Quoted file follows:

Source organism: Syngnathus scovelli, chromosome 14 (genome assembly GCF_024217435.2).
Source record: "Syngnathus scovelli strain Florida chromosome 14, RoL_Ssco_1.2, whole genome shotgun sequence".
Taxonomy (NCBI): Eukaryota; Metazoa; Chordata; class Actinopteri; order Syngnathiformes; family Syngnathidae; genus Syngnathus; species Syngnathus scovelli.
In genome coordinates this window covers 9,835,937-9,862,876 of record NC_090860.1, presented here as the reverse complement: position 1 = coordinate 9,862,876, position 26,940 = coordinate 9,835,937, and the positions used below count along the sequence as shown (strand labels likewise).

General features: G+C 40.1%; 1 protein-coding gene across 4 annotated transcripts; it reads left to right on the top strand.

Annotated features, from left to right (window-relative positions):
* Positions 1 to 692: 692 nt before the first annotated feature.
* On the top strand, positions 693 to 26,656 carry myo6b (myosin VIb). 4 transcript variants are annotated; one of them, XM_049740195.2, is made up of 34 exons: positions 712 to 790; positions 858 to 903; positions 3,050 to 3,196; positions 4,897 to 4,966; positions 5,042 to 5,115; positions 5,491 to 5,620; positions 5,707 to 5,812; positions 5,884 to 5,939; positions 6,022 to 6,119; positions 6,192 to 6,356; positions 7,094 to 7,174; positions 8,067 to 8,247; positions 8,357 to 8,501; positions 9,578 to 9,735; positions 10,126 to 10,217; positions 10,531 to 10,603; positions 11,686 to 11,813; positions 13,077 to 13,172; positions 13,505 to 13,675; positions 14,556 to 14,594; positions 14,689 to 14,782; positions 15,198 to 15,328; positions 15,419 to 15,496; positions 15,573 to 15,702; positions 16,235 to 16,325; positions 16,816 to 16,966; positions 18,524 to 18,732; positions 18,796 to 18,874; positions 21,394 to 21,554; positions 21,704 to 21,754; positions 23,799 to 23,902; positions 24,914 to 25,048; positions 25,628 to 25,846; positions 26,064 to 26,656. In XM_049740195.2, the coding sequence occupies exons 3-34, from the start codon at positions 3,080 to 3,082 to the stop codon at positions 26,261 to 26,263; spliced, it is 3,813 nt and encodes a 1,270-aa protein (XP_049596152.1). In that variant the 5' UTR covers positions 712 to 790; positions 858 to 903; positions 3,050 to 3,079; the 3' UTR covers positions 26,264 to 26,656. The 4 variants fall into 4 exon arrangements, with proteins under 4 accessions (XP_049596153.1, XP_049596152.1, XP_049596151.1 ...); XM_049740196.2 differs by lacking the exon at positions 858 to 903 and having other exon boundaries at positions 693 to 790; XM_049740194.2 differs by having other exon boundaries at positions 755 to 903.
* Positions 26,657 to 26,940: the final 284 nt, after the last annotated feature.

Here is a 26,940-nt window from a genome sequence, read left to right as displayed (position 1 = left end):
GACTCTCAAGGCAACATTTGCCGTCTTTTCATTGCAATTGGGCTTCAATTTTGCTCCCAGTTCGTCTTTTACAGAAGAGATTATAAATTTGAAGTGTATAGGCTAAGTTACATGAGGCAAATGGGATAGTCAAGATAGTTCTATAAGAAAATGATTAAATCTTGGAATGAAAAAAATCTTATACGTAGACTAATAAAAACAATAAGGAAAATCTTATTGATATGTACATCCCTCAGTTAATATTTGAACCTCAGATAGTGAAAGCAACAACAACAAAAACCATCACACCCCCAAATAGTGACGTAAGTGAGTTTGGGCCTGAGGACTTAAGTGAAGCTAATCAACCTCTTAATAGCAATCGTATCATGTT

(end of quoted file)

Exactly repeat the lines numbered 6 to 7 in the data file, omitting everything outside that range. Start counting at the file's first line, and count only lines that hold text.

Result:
Annotated features, from left to right (window-relative positions):
* Positions 1 to 692: 692 nt before the first annotated feature.